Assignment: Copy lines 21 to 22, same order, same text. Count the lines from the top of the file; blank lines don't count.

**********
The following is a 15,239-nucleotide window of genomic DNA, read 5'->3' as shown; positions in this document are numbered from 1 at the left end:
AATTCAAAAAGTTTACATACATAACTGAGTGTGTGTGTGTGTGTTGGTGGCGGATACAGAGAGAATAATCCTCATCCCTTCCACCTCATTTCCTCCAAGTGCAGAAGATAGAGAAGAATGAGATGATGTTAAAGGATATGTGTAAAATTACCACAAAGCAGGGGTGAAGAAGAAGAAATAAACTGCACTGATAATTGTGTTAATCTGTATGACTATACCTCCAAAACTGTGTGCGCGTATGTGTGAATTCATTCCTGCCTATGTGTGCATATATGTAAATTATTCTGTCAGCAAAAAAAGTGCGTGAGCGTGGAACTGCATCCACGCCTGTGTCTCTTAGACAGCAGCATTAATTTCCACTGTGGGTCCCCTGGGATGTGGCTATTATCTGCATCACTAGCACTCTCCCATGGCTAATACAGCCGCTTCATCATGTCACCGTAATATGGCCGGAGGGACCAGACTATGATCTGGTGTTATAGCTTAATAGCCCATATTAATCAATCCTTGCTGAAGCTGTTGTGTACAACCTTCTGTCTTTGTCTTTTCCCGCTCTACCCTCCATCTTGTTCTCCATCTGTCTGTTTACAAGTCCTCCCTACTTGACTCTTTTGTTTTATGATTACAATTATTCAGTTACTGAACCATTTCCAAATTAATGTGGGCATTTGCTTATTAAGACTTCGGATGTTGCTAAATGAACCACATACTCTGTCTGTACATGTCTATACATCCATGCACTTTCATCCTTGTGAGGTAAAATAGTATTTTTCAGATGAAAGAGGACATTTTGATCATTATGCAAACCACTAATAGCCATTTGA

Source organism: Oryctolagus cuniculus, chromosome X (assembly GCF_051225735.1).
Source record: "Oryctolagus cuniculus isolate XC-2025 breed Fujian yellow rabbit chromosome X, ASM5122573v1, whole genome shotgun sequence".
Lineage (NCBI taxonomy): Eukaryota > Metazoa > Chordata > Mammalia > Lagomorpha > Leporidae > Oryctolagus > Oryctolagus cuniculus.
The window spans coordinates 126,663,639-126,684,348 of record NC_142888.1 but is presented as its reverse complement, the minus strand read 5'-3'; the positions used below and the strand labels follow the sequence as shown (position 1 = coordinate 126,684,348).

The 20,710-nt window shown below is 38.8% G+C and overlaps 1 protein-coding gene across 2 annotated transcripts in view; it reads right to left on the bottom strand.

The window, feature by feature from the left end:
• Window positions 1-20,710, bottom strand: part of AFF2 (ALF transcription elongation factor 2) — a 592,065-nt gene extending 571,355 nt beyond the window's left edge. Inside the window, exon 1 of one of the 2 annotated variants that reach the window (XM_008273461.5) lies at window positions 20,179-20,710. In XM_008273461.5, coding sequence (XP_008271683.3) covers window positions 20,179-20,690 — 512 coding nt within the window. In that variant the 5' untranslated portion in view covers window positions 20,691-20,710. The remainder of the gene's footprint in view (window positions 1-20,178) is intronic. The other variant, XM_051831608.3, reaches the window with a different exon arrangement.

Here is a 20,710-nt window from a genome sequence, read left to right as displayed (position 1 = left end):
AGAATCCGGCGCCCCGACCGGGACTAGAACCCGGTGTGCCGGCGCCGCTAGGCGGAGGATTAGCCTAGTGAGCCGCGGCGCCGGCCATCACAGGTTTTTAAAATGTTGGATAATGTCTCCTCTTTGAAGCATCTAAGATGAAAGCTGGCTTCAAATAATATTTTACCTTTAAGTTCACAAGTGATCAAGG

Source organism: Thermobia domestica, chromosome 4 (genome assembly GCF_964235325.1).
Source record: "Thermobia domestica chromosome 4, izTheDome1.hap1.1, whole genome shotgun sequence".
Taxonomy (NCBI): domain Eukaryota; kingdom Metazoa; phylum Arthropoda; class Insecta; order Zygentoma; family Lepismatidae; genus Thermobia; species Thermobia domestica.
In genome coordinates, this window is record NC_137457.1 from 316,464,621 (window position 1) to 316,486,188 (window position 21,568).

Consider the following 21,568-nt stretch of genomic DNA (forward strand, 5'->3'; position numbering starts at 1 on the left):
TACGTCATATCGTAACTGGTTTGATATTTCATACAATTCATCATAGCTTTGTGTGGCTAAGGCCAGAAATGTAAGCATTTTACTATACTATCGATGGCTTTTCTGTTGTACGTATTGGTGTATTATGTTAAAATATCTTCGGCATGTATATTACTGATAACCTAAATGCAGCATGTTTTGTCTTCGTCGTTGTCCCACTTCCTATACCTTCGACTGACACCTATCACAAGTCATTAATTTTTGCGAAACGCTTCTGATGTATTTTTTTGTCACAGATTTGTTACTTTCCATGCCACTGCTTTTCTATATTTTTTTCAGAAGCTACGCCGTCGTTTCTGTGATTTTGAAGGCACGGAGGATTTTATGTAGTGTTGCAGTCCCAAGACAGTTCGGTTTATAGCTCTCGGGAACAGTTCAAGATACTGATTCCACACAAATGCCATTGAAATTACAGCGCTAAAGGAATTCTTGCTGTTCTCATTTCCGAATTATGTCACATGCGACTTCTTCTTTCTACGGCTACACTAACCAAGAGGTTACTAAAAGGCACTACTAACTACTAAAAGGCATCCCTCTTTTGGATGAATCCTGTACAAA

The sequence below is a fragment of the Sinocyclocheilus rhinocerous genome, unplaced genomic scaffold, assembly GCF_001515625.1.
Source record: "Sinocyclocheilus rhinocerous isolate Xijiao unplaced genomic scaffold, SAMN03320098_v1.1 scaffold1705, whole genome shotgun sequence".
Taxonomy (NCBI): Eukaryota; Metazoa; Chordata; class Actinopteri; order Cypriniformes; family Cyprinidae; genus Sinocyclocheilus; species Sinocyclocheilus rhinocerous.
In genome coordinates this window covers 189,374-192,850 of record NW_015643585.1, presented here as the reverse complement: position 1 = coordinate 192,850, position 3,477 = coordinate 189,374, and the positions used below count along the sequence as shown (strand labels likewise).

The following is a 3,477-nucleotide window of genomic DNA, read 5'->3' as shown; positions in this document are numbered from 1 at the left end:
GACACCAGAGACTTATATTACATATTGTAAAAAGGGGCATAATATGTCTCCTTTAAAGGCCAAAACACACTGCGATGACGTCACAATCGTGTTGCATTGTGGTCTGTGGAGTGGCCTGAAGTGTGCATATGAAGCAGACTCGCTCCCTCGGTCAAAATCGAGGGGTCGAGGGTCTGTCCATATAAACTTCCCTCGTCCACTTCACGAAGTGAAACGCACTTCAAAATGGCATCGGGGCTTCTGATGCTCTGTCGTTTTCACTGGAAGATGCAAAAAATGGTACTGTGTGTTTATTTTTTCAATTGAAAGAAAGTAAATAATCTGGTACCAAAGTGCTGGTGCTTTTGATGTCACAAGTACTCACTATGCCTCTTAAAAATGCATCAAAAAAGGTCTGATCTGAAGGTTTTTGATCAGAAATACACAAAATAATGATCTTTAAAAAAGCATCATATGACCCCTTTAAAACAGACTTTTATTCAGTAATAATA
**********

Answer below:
In genome coordinates this window covers 189,374-192,850 of record NW_015643585.1, presented here as the reverse complement: position 1 = coordinate 192,850, position 3,477 = coordinate 189,374, and the positions used below count along the sequence as shown (strand labels likewise).

The following is a 3,477-nucleotide window of genomic DNA, read 5'->3' as shown; positions in this document are numbered from 1 at the left end: